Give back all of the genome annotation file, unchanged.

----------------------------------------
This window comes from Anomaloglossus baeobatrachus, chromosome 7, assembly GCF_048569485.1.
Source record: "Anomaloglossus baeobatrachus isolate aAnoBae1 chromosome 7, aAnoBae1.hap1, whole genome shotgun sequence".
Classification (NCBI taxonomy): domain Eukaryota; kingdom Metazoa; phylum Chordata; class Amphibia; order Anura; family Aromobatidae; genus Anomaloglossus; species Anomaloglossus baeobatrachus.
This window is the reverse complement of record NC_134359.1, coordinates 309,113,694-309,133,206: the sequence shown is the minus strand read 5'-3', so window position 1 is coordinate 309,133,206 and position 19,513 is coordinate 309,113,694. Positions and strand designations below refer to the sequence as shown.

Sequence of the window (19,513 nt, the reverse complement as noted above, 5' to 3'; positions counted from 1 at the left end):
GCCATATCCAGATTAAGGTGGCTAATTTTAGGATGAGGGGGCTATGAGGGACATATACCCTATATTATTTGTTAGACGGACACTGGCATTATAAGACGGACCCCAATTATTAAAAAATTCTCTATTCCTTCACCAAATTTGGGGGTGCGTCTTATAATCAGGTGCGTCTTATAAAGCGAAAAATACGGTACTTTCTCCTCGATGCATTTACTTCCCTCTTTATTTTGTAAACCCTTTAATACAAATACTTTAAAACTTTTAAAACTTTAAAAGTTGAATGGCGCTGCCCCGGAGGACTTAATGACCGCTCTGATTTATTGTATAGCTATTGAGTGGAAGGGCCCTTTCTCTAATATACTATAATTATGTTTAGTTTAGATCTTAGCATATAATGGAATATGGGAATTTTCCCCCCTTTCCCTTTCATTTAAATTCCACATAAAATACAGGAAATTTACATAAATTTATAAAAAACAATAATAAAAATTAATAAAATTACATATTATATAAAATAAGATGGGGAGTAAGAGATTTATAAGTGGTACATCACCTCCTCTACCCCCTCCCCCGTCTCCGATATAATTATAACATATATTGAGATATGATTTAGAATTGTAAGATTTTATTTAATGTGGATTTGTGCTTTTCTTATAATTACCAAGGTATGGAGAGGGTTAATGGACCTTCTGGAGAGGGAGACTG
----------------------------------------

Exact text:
This window comes from Anomaloglossus baeobatrachus, chromosome 7, assembly GCF_048569485.1.
Source record: "Anomaloglossus baeobatrachus isolate aAnoBae1 chromosome 7, aAnoBae1.hap1, whole genome shotgun sequence".
Classification (NCBI taxonomy): domain Eukaryota; kingdom Metazoa; phylum Chordata; class Amphibia; order Anura; family Aromobatidae; genus Anomaloglossus; species Anomaloglossus baeobatrachus.
This window is the reverse complement of record NC_134359.1, coordinates 309,113,694-309,133,206: the sequence shown is the minus strand read 5'-3', so window position 1 is coordinate 309,133,206 and position 19,513 is coordinate 309,113,694. Positions and strand designations below refer to the sequence as shown.

Sequence of the window (19,513 nt, the reverse complement as noted above, 5' to 3'; positions counted from 1 at the left end):
GCCATATCCAGATTAAGGTGGCTAATTTTAGGATGAGGGGGCTATGAGGGACATATACCCTATATTATTTGTTAGACGGACACTGGCATTATAAGACGGACCCCAATTATTAAAAAATTCTCTATTCCTTCACCAAATTTGGGGGTGCGTCTTATAATCAGGTGCGTCTTATAAAGCGAAAAATACGGTACTTTCTCCTCGATGCATTTACTTCCCTCTTTATTTTGTAAACCCTTTAATACAAATACTTTAAAACTTTTAAAACTTTAAAAGTTGAATGGCGCTGCCCCGGAGGACTTAATGACCGCTCTGATTTATTGTATAGCTATTGAGTGGAAGGGCCCTTTCTCTAATATACTATAATTATGTTTAGTTTAGATCTTAGCATATAATGGAATATGGGAATTTTCCCCCCTTTCCCTTTCATTTAAATTCCACATAAAATACAGGAAATTTACATAAATTTATAAAAAACAATAATAAAAATTAATAAAATTACATATTATATAAAATAAGATGGGGAGTAAGAGATTTATAAGTGGTACATCACCTCCTCTACCCCCTCCCCCGTCTCCGATATAATTATAACATATATTGAGATATGATTTAGAATTGTAAGATTTTATTTAATGTGGATTTGTGCTTTTCTTATAATTACCAAGGTATGGAGAGGGTTAATGGACCTTCTGGAGAGGGAGACTG